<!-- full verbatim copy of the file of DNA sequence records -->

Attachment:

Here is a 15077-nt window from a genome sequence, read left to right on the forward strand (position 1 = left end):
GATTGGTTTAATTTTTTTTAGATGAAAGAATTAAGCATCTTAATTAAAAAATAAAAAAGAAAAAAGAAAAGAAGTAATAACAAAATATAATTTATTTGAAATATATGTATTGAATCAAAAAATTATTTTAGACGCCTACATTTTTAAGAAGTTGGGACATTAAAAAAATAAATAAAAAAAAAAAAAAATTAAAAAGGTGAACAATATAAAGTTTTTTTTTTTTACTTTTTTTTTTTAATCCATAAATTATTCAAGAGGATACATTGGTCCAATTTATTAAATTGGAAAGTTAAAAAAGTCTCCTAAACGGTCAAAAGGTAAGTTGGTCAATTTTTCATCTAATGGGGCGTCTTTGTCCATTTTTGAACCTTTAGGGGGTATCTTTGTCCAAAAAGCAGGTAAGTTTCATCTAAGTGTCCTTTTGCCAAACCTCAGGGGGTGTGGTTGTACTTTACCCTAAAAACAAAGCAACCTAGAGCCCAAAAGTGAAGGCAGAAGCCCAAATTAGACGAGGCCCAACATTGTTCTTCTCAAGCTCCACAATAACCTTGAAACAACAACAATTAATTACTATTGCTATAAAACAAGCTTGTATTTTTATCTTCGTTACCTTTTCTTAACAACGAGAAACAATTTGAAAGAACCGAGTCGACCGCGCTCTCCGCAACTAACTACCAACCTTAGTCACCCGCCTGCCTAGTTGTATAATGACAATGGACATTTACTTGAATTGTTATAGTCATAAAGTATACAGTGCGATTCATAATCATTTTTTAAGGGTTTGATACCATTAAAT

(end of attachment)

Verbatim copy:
Here is a 15077-nt window from a genome sequence, read left to right on the forward strand (position 1 = left end):
GATTGGTTTAATTTTTTTTAGATGAAAGAATTAAGCATCTTAATTAAAAAATAAAAAAGAAAAAAGAAAAGAAGTAATAACAAAATATAATTTATTTGAAATATATGTATTGAATCAAAAAATTATTTTAGACGCCTACATTTTTAAGAAGTTGGGACATTAAAAAAATAAATAAAAAAAAAAAAAAATTAAAAAGGTGAACAATATAAAGTTTTTTTTTTTTACTTTTTTTTTTTAATCCATAAATTATTCAAGAGGATACATTGGTCCAATTTATTAAATTGGAAAGTTAAAAAAGTCTCCTAAACGGTCAAAAGGTAAGTTGGTCAATTTTTCATCTAATGGGGCGTCTTTGTCCATTTTTGAACCTTTAGGGGGTATCTTTGTCCAAAAAGCAGGTAAGTTTCATCTAAGTGTCCTTTTGCCAAACCTCAGGGGGTGTGGTTGTACTTTACCCTAAAAACAAAGCAACCTAGAGCCCAAAAGTGAAGGCAGAAGCCCAAATTAGACGAGGCCCAACATTGTTCTTCTCAAGCTCCACAATAACCTTGAAACAACAACAATTAATTACTATTGCTATAAAACAAGCTTGTATTTTTATCTTCGTTACCTTTTCTTAACAACGAGAAACAATTTGAAAGAACCGAGTCGACCGCGCTCTCCGCAACTAACTACCAACCTTAGTCACCCGCCTGCCTAGTTGTATAATGACAATGGACATTTACTTGAATTGTTATAGTCATAAAGTATACAGTGCGATTCATAATCATTTTTTAAGGGTTTGATACCATTAAAT